Project description:In mammalian embryonic gonads, SOX9 is required for the determination of Sertoli cells that orchestrate testis morphogenesis. To identify genetic networks directly regulated by SOX9, we combined analysis of SOX9-bound chromatin regions from murine and bovine foetal testes with sequencing of RNA samples from mouse testes lacking Sox9. We found that SOX9 controls a conserved genetic programme that involves most of the sex-determining genes. In foetal testes, SOX9 modulates both transcription and directly or indirectly sex-specific differential splicing of its target genes through binding to genomic regions with sequence motifs that are conserved among mammals and that we called 'Sertoli Cell Signature' (SCS). The SCS is characterized by a precise organization of binding motifs for the Sertoli cell reprogramming factors SOX9, GATA4 and DMRT1. As SOX9 biological role in mammalian gonads is to determine Sertoli cells, we correlated this genomic signature with the presence of SOX9 on chromatin in foetal testes, therefore equating this signature to a genomic bar code of the fate of foetal Sertoli cells. Starting from the hypothesis that nuclear factors that bind to genomic regions with SCS could functionally interact with SOX9, we identified TRIM28 as a new SOX9 partner in foetal testes.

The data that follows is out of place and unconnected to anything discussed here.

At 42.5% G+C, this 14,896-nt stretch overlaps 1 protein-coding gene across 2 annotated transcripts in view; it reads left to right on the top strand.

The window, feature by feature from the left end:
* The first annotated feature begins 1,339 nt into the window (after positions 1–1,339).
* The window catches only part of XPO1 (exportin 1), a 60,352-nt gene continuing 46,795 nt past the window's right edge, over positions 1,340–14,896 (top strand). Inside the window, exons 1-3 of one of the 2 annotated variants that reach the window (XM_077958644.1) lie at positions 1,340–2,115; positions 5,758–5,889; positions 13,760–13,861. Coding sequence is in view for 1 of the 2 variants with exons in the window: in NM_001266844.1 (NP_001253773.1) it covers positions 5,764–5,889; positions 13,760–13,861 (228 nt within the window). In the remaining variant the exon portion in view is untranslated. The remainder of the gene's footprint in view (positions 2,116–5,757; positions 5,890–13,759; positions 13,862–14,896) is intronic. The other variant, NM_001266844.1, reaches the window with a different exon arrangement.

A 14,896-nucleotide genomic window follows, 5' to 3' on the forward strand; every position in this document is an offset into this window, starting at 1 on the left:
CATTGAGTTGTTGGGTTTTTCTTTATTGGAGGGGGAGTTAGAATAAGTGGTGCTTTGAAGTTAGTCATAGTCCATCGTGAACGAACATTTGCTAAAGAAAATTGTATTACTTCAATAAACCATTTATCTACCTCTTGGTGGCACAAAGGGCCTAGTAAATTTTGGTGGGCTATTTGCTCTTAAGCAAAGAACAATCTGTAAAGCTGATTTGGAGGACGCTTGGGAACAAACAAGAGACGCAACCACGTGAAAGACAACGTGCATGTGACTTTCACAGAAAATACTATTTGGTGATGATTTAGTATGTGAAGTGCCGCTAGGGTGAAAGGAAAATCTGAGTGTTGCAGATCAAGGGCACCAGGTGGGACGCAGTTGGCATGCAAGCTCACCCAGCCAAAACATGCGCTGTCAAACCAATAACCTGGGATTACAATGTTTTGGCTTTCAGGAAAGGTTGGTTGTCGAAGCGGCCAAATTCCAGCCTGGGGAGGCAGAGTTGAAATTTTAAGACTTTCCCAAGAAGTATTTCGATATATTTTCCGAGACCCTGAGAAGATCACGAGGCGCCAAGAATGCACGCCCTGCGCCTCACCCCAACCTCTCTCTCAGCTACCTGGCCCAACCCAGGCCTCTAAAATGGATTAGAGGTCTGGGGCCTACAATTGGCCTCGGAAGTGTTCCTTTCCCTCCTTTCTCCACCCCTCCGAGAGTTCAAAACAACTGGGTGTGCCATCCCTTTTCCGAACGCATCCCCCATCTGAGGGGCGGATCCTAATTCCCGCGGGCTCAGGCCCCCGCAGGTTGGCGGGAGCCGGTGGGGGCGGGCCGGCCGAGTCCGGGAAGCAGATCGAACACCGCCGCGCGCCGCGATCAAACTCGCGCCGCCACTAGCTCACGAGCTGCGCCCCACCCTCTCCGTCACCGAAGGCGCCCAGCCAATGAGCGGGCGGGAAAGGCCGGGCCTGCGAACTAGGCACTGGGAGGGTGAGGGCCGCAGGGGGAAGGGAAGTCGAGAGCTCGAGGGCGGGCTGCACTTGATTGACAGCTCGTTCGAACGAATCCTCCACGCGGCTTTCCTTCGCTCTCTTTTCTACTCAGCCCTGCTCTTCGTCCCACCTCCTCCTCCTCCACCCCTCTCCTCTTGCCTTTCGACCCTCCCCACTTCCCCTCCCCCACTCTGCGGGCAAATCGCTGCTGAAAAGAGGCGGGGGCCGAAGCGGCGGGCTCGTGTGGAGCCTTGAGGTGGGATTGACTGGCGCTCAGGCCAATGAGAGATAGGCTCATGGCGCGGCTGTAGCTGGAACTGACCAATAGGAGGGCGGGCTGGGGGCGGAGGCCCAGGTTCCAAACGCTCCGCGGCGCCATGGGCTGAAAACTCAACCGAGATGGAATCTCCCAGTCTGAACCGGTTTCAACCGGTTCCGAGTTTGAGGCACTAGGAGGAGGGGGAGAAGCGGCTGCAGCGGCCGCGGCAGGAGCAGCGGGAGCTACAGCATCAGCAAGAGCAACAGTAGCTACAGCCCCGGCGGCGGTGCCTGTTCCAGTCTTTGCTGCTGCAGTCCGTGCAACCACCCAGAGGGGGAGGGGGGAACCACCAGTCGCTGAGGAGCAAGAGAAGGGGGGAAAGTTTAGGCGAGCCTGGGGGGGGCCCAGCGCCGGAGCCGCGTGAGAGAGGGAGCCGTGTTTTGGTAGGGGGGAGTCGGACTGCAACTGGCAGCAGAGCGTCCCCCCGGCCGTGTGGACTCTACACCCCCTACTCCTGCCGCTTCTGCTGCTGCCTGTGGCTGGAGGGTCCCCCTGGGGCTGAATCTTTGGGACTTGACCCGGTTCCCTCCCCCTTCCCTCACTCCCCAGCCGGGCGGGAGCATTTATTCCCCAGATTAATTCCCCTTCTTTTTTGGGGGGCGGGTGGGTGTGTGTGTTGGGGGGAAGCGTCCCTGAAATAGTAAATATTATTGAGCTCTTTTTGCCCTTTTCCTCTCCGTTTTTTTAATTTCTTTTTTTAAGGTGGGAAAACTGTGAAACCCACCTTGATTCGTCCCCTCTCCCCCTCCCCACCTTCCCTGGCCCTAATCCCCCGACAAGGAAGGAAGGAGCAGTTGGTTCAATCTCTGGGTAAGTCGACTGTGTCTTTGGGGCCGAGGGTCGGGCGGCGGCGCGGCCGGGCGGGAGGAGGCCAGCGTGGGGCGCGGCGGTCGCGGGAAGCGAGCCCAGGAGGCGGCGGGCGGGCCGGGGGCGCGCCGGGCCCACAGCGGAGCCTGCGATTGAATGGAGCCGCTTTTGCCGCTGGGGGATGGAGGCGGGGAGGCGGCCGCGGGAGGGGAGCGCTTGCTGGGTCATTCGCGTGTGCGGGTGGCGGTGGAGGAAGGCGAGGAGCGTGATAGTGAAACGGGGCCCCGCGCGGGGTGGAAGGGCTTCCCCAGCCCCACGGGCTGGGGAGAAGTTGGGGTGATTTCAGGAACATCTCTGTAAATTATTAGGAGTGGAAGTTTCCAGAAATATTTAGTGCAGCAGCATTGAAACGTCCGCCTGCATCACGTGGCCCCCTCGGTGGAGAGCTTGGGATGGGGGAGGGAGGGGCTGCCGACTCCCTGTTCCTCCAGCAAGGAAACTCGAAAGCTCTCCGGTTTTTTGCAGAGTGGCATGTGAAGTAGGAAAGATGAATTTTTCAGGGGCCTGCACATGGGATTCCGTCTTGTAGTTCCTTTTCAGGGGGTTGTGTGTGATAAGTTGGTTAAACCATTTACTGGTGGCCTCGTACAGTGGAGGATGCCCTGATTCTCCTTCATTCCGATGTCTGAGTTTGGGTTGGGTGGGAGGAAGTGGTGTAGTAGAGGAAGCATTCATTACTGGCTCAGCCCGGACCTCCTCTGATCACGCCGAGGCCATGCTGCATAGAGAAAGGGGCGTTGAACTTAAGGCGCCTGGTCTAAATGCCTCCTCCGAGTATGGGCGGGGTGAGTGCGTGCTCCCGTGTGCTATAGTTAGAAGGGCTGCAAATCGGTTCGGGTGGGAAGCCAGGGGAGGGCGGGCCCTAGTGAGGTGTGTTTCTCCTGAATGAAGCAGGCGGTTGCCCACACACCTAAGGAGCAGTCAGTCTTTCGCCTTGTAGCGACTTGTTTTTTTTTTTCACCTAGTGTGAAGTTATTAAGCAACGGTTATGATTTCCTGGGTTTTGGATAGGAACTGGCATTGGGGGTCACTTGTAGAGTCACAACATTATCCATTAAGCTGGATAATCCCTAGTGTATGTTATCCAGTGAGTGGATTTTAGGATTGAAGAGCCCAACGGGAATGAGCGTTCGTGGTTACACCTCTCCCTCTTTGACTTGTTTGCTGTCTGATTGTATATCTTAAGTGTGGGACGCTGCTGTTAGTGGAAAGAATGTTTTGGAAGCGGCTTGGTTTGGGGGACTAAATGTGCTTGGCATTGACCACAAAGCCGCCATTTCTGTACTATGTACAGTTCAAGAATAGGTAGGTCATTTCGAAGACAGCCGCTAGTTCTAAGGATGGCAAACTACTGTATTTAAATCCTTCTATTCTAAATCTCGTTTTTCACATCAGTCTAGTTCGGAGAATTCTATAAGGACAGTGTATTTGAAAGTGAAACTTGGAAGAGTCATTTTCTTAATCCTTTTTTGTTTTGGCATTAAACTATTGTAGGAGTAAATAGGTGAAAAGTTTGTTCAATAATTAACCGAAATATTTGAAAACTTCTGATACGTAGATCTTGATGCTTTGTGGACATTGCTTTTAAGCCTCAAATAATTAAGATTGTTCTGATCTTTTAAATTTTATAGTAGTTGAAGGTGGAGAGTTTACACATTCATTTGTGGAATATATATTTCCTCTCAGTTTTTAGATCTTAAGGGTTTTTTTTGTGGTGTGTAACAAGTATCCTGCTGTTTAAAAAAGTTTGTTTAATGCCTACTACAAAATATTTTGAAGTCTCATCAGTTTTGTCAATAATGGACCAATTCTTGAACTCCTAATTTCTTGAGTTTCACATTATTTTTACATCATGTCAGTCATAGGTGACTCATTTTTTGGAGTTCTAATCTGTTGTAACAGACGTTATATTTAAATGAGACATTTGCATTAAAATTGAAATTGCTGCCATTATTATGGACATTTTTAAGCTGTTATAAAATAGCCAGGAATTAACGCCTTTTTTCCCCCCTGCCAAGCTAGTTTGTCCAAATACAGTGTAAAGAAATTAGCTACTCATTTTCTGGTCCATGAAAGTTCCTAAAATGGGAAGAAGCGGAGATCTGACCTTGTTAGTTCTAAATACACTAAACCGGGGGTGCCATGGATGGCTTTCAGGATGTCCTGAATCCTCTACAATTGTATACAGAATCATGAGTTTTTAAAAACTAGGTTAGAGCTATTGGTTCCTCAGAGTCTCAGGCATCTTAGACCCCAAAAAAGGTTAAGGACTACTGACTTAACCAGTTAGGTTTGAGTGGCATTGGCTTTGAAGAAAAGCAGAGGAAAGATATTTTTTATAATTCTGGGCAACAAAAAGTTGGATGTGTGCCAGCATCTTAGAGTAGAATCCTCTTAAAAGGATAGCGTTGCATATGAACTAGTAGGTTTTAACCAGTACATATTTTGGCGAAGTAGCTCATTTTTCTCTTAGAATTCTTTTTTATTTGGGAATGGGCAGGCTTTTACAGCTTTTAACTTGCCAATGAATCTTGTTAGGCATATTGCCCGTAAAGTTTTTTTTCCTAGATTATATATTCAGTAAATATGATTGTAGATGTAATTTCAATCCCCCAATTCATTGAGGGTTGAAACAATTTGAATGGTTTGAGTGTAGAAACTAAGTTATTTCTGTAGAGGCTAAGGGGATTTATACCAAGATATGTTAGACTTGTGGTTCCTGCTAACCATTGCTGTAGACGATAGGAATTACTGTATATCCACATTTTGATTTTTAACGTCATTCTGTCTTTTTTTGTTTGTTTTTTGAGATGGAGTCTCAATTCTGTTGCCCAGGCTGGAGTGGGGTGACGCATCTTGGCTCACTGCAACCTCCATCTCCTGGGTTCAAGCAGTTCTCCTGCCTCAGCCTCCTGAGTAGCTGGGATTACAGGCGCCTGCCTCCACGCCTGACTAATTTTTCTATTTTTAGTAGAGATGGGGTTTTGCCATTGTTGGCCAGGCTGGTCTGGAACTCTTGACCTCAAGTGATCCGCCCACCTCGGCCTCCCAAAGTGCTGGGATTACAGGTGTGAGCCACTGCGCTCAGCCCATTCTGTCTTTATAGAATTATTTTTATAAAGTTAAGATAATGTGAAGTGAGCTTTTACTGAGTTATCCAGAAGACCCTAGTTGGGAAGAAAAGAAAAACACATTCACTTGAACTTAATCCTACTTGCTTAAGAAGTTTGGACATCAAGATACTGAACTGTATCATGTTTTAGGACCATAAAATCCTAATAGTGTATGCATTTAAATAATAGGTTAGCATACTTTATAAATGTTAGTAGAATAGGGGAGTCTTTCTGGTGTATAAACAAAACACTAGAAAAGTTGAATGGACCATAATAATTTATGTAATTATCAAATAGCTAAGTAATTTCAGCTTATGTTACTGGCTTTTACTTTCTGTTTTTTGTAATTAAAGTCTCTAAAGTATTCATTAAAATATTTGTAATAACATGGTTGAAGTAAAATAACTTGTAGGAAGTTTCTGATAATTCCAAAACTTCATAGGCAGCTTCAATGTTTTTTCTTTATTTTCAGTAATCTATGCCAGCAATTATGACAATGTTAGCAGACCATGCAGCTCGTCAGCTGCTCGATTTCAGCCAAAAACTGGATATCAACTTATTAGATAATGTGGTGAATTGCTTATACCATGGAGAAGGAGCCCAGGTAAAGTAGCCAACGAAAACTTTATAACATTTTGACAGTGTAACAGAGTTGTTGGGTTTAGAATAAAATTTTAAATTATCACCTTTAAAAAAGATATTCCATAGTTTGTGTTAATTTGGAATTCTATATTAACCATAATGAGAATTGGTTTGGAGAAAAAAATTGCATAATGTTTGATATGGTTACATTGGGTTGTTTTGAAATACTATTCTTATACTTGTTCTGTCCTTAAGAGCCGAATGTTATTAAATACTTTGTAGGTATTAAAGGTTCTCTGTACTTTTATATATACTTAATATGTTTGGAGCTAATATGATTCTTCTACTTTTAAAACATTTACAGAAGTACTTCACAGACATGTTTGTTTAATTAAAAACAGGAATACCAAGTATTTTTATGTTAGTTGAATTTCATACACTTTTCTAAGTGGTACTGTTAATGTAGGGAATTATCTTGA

Project description:Fractionation of rat testicular cytosolic proteins by gel filtration indicates three major metal-binding proteins, or groups of proteins, termed testicular metal-binding protein (TMBP) 1, 2 and 3 by order of elution. The major heat-stable, metal-binding proteins in testes is TMBP-2, which has an Mr of approx. 25000. In most tissues, metallothionein (MT) is the major heat-stable, metal-binding protein, but it has an Mr of 6000. This testicular protein (TMBP-2) is much larger than MT, and since polymeric forms of MT have been previously reported, further characterization of TMBP-2 was performed. TMBP-2 was separated into two forms by DEAE-Sephadex A-25 anion-exchange chromatography. Amino acid analysis of both forms of TMBP-2 revealed that they differed markedly from MT, having particularly low cysteine contents. However, amino acid analysis showed that TBMP-2 was strikingly similar to TMBP-3, with an approximate stoichiometric relationship of 4:1. Therefore, experiments were conducted to determine if TMBP-3 could be a breakdown product of TMBP-2. Heat treatment of testicular cytosol in room air before gel filtration resulted in a marked increase in TMBP-3 and loss of TMBP-2. Storing intact testes at -20 degrees C for 2 weeks before processing for gel filtration also resulted in an increase in TMBP-3 and a loss of TMBP-2. Addition of a reducing agent (dithiothreitol) or proteinase inhibitor (N-ethylmaleimide) in processing of samples before gel filtration inhibited the appearance of TMBP-3. Results suggest that the low-Mr Cd-binding protein (TMBP-3) of rat testes results from either proteolytic or oxidative breakdown of a higher-Mr species, or from a combination of such factors.